Three Colours: Blue (15) |Close-Up Film Review

Dir. Krzysztof Kieślowski, France/Poland, 1993, 94 mins

Cast: Juliette Binoche, Benoît Régent, Florence Pernel, Charlotte Véry

Review by Ben Thomas

Thirty years since its initial release in 1993, a newly restored version of Krzysztof Kieślowski’s Three Colours: Blue is being re-released into cinemas by Curzon. The entire Three Colours Trilogy, newly restored in 4K, will be screened in UK cinemas from March 31st before the release of the new 7-disc 4K Ultra HD & Blu-Ray box set. The trilogy is based on the French Revolutionary ideals of freedom, equality and fraternity.

Three Colours: Blue is a story of grief, and even more so a supreme meditation on the relationship between freedom and love. In the opening scene of the film, we watch Julie (Juliette Binoche), her husband, Patrice (Hugues Quester), and her daughter, Anna, in a devastating motor crash—their car flying head-on into a tree after the brakes fail. Patrice and Anna are killed. Julie wakes up in a hospital, alone, to the news of their deaths. She smashes a window and tries to overdose on medication, before confessing to the nurse. Her husband, a famous composer, has a televised funeral, which Julie watches from the hospital room on a portable device—such a significant trauma on such a small screen. Patrice has left his unfinished concerto, a resounding piece of music commissioned by the European Council. Julie holds onto something else pulled from Anna’s blue lampshade, gripping it so tightly that the rest of the film is awash with the same colour.

Julie, unable to physically kill herself, disassociates and detaches from everything around her. After sleeping with her husband’s close collaborator Olivier (Benoît Régent), in a failed attempt to feel something, she creates an almost gothic existence, giving away possessions, binning the concerto and isolating from relationships. She doesn’t want to know about the accident and we receive very little information about her life, the crash and the family. Her existence is both freeing and terrifying, but it is here, in the middle of this process of psychological death, that Julie finds an impossible inner-spirit to love unconditionally. Even as Julie throws things away, they keep re-emerging. There is no suggestion of any divine intervention—there’s no real explanation at all—but it appears too convenient to be coincidence. When Julie meets with Antoine (Yann Trégouët), a young man who witnessed the crash, he returns a cross necklace found at the crash site. She says he can keep it. It is almost as if by giving up everything, even religion, she finds a way to love painfully and joylessly.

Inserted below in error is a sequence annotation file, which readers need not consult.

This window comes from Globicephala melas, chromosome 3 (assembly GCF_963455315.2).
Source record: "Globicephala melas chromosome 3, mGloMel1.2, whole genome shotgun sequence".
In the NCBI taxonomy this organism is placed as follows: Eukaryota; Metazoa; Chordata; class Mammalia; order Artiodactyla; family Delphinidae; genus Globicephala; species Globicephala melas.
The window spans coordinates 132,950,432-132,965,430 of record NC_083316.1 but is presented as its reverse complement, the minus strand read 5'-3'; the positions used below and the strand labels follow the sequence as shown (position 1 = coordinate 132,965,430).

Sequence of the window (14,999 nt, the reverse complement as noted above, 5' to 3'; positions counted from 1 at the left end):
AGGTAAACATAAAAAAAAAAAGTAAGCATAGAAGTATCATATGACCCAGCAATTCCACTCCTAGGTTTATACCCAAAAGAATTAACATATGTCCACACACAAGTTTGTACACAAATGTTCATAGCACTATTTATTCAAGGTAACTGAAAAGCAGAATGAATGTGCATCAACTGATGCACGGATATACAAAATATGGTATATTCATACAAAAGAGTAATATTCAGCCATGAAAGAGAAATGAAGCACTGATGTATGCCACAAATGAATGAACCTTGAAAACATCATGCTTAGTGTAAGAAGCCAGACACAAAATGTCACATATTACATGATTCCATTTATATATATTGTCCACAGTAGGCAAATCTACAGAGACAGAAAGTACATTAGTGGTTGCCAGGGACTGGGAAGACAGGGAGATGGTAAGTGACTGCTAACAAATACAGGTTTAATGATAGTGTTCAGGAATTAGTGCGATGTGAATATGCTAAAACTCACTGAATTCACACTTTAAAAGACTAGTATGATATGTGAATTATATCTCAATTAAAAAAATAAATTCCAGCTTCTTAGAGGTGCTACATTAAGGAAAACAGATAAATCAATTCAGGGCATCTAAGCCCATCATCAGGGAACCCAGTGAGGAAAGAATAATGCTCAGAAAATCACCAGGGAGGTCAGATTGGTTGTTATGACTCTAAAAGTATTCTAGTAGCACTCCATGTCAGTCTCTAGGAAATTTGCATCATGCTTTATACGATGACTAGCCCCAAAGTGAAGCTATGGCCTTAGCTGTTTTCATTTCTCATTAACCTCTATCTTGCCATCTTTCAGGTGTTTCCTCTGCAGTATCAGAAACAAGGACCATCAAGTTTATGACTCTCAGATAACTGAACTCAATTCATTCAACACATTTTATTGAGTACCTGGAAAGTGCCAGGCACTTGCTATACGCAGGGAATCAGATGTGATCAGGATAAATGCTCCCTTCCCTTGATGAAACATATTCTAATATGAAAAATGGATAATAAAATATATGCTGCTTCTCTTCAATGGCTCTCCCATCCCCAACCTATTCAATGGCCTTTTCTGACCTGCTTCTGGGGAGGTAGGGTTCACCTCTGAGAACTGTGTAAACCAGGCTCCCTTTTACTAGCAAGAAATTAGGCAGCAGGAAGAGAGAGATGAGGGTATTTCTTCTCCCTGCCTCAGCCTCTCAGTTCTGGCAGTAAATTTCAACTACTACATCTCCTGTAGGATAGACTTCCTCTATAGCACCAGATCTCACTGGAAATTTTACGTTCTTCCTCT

Juliette Binoche’s performance confirms this. It’s largely impenetrable, not conventionally heroic, but she finds a way to be admirable nonetheless. Julie’s communication rests on small facial movements—mouth trembles and nose twitches—and glimmers of feeling. She is characterised initially by her eyes, but even they don’t give much away. Surrounded by big empty rooms and swayed by piano reverberations, all vibrancy and eroticism is drained from the central performance. Julie is not a universal figure, she isn’t immediately relatable, and is

held up as a radical exception. Indeed, most people would not react the way that she does, nor make the decisions that she does. Julie is not so much an example to follow, as a strangely alluring ideal who takes an extreme sacrificial approach to tragedy and trauma. Despite her terrible situation, she is able to come to the service of Lucille (Charlotte Véry) and Sandrine (Florence Pernel), as well as visit her dementia-stricken mother (Emmanuelle Riva). This is all achieved from a place of apparent emptiness. She is truly good and generous, and that requires suffering beyond even that of grief.

Is the film life-affirming? It might be, perhaps pragmatically so. But the film certainly doesn’t glee with life. The score and the colour, a paradox of diegetic and non-diegetic stimuli, flood moments with deep melancholy. Is Julie responding to it? Where is it coming from? Is it supernatural? The concerto, it turns out, is a song of love. The invasion of love. But love is also something haunting. It reminds Julie of the past while also appearing to point a way to the future. It leads her on and drags her back, complicated even further by the man that Patrice is revealed to be. The blue seems to be, most obviously, a connection to her daughter—associated with pangs of memory: her face, her laugh, her bedroom. But, where does it all lead?

The world of Three Colours: Blue is murky, but the actions that take place within it hold a peculiar radiance. Kieślowski is able to craft a human being who wields the power of forgiveness without lacking agency. Julie willingly chooses to lay down spite and anger and rage, in favour of something entirely more confusing—yet lasting. Three Colours: Blue is brutal in its lack of brutality. Every time Julie plunges into the bottomless blue swimming pool we imagine the physical explosions that never happened, the verbal tirades that weren’t unleashed and the emotional triggers that weren’t pulled. She deposits it all somewhere: miraculously.

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